Strategies to Fight Ad-sponsored Rivals
Executive Summary — Many companies choose to finance themselves using ad revenues and offer their products or services—from newspapers to software applications, television programs, and online search—free to consumers. Yet the emergence of ad-sponsored entrants in various industries poses significant threats to the incumbents in these markets whose business models are often based on subscriptions or fees charged to their customers. Faced with the threat from ad-sponsored entrants, incumbents must choose strategies to respond. HBS professor Ramon Casadesus-Masanell and University of Southern California professor Feng Zhu create an analytical framework to establish guidelines for incumbent firms facing these issues. The researchers consider four alternative business models: pure-subscription-based; pure-ad-sponsored; mixed-single-product; and mixed-product-line-extension. Analysis shows that the optimal strategic and tactical choices change dramatically in the presence of an ad-sponsored rival. This is the first study to provide a comprehensive analysis of the competition between a free ad-sponsored entrant and an incumbent that has the option of choosing different business models. Key concepts include:
- The presence of the ad-sponsored rival puts an upper bound on the number of ads that an incumbent competing through a mixed-product-line-extension can set. When the advertising rate is low, a mixed-product-line-extension model is inferior to the pure-subscription-based model.
- Even if the incumbent can avoid cannibalization by using a mixed-single-product model, the incumbent may still prefer to use the pure-subscription-based model, since the advertising intensities of the two firms are strategic substitutes.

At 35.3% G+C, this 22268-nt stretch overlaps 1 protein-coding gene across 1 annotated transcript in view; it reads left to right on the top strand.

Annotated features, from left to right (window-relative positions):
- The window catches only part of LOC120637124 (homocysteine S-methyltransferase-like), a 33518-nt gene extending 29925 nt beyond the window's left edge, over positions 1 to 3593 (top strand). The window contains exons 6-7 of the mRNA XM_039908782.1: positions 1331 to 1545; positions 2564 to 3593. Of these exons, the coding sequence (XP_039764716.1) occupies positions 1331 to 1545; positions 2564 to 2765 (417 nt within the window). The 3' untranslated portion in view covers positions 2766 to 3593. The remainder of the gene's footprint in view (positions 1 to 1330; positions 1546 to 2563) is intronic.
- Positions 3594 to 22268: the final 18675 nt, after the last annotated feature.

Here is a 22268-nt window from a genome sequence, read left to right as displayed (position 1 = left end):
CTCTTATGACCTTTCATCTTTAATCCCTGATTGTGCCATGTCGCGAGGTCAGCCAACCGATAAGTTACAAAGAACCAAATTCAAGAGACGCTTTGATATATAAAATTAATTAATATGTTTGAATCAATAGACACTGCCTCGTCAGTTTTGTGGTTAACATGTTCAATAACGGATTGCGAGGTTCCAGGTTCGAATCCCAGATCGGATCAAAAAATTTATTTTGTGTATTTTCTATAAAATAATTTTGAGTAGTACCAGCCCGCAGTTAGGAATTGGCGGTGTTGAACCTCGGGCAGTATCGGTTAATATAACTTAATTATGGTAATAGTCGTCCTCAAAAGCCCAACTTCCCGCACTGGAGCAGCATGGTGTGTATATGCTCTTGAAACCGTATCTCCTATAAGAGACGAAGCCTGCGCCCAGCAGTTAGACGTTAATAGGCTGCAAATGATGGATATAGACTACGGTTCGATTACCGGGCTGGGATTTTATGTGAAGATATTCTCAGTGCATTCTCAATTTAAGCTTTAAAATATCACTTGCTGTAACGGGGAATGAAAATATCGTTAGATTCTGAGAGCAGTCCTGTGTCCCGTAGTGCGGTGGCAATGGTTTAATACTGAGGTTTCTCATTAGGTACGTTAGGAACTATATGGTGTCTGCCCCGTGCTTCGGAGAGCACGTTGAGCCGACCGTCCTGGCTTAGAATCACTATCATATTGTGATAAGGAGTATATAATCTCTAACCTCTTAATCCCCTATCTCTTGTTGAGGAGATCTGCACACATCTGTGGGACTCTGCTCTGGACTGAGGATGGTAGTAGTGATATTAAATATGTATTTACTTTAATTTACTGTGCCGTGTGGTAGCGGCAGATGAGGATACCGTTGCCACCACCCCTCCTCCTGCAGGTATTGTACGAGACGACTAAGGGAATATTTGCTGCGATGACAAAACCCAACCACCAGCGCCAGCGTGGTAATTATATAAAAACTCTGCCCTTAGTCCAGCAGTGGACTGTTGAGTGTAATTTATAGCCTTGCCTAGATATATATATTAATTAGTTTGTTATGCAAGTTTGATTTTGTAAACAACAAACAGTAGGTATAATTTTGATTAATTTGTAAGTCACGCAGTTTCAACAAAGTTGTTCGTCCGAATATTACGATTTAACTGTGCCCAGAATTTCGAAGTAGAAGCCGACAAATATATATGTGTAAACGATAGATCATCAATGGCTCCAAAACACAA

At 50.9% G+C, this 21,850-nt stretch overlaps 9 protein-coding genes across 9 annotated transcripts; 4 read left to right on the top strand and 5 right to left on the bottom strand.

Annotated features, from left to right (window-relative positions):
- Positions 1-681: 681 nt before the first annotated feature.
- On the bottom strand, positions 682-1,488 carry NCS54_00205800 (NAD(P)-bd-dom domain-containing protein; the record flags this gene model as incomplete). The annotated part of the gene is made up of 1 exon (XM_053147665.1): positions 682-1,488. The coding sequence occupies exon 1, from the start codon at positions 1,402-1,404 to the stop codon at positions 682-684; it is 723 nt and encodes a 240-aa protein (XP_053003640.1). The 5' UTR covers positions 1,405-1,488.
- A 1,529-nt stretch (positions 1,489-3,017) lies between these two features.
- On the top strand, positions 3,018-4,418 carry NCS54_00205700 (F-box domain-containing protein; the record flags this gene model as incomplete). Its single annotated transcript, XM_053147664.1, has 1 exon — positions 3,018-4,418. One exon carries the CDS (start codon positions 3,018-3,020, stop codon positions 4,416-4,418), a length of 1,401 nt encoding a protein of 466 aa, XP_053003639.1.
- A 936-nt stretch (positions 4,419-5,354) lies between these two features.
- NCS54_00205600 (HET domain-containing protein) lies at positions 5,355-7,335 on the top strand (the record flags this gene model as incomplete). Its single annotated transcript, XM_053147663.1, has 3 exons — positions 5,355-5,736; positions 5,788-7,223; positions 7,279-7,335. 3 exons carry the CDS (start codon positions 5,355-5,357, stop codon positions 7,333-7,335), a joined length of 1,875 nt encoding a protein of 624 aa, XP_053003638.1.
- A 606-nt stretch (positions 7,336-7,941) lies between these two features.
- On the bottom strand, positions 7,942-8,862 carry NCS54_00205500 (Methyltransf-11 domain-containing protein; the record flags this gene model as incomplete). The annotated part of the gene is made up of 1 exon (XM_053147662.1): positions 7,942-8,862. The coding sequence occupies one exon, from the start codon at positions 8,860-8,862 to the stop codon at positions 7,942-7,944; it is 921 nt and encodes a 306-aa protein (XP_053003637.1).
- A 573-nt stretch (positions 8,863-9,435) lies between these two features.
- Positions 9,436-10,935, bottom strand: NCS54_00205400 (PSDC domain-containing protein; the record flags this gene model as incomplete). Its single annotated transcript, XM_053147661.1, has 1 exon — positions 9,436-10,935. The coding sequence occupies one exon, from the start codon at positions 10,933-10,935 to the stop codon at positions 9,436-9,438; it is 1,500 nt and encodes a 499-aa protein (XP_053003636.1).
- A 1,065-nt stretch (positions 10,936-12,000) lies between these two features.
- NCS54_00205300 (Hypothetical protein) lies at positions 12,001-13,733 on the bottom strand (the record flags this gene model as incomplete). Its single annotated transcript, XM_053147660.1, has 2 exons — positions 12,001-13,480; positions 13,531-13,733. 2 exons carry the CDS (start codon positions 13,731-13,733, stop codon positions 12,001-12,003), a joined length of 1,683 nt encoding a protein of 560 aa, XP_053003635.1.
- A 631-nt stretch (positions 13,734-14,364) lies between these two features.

- Sometimes the best response of the incumbent to an ad-sponsored entrant is to not change its business model and tactics. This happens only when the optimal business model under both monopoly and duopoly is the pure-subscription-based model, and when the quality difference between the incumbent and the entrant is large.
We analyze the optimal strategy of a high-quality incumbent that faces a low-quality ad-sponsored competitor. In addition to competing through adjustments of tactical variables such as price or advertising intensity, we allow the incumbent to consider changes in its business model. We consider four alternative business models, two pure models (subscription-based and ad-sponsored) and two mixed models that are hybrids of the two pure models. We show that the optimal response to an ad-sponsored rival often entails business model reconfigurations, a phenomenon that we dub "competing through business models." We also find that when there is an ad-sponsored entrant, the incumbent is more likely to prefer to compete through a pure, rather than a mixed, business model because of cannibalization and endogenous vertical differentiation concerns. We discuss how our study helps improve our understanding of notions of strategy, business model, and tactics in the field of strategy. 58 pages.